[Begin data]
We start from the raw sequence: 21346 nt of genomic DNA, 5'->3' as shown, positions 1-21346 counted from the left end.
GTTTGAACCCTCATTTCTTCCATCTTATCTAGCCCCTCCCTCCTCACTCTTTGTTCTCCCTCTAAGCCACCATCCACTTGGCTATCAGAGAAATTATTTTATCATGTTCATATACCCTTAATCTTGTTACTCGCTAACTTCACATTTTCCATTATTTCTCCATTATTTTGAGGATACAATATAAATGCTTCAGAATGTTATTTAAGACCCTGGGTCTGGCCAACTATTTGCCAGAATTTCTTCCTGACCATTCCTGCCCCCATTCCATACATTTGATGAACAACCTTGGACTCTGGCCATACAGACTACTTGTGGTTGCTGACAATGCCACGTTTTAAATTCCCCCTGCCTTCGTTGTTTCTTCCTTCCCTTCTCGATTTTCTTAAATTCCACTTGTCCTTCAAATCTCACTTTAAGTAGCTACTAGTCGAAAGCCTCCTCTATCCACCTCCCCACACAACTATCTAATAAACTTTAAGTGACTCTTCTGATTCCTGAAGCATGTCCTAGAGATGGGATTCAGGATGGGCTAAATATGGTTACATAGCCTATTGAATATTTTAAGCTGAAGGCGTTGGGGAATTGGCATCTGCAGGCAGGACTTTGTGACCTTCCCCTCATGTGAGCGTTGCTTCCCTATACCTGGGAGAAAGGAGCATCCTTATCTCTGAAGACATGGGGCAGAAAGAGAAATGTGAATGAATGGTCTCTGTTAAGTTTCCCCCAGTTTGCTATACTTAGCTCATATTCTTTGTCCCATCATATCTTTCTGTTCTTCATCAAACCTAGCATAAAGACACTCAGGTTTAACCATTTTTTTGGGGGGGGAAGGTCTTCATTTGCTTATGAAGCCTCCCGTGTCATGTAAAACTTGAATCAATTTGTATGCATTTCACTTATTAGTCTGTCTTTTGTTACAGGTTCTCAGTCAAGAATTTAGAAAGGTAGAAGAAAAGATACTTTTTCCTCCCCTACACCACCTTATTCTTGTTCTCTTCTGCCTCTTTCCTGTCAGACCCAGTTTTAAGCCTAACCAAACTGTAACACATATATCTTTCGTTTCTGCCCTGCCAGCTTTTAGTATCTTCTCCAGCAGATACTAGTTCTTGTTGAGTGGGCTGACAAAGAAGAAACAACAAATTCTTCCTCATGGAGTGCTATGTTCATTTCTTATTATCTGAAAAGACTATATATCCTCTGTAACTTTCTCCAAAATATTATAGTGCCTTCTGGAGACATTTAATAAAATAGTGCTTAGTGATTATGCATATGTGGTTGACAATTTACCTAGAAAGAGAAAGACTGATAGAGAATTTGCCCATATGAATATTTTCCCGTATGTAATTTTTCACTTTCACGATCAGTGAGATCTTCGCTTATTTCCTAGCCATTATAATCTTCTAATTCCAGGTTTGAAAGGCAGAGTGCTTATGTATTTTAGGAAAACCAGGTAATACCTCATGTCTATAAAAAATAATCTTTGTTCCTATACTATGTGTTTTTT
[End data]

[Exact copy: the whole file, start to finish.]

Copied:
We start from the raw sequence: 21346 nt of genomic DNA, 5'->3' as shown, positions 1-21346 counted from the left end.
GTTTGAACCCTCATTTCTTCCATCTTATCTAGCCCCTCCCTCCTCACTCTTTGTTCTCCCTCTAAGCCACCATCCACTTGGCTATCAGAGAAATTATTTTATCATGTTCATATACCCTTAATCTTGTTACTCGCTAACTTCACATTTTCCATTATTTCTCCATTATTTTGAGGATACAATATAAATGCTTCAGAATGTTATTTAAGACCCTGGGTCTGGCCAACTATTTGCCAGAATTTCTTCCTGACCATTCCTGCCCCCATTCCATACATTTGATGAACAACCTTGGACTCTGGCCATACAGACTACTTGTGGTTGCTGACAATGCCACGTTTTAAATTCCCCCTGCCTTCGTTGTTTCTTCCTTCCCTTCTCGATTTTCTTAAATTCCACTTGTCCTTCAAATCTCACTTTAAGTAGCTACTAGTCGAAAGCCTCCTCTATCCACCTCCCCACACAACTATCTAATAAACTTTAAGTGACTCTTCTGATTCCTGAAGCATGTCCTAGAGATGGGATTCAGGATGGGCTAAATATGGTTACATAGCCTATTGAATATTTTAAGCTGAAGGCGTTGGGGAATTGGCATCTGCAGGCAGGACTTTGTGACCTTCCCCTCATGTGAGCGTTGCTTCCCTATACCTGGGAGAAAGGAGCATCCTTATCTCTGAAGACATGGGGCAGAAAGAGAAATGTGAATGAATGGTCTCTGTTAAGTTTCCCCCAGTTTGCTATACTTAGCTCATATTCTTTGTCCCATCATATCTTTCTGTTCTTCATCAAACCTAGCATAAAGACACTCAGGTTTAACCATTTTTTTGGGGGGGGAAGGTCTTCATTTGCTTATGAAGCCTCCCGTGTCATGTAAAACTTGAATCAATTTGTATGCATTTCACTTATTAGTCTGTCTTTTGTTACAGGTTCTCAGTCAAGAATTTAGAAAGGTAGAAGAAAAGATACTTTTTCCTCCCCTACACCACCTTATTCTTGTTCTCTTCTGCCTCTTTCCTGTCAGACCCAGTTTTAAGCCTAACCAAACTGTAACACATATATCTTTCGTTTCTGCCCTGCCAGCTTTTAGTATCTTCTCCAGCAGATACTAGTTCTTGTTGAGTGGGCTGACAAAGAAGAAACAACAAATTCTTCCTCATGGAGTGCTATGTTCATTTCTTATTATCTGAAAAGACTATATATCCTCTGTAACTTTCTCCAAAATATTATAGTGCCTTCTGGAGACATTTAATAAAATAGTGCTTAGTGATTATGCATATGTGGTTGACAATTTACCTAGAAAGAGAAAGACTGATAGAGAATTTGCCCATATGAATATTTTCCCGTATGTAATTTTTCACTTTCACGATCAGTGAGATCTTCGCTTATTTCCTAGCCATTATAATCTTCTAATTCCAGGTTTGAAAGGCAGAGTGCTTATGTATTTTAGGAAAACCAGGTAATACCTCATGTCTATAAAAAATAATCTTTGTTCCTATACTATGTGTTTTTT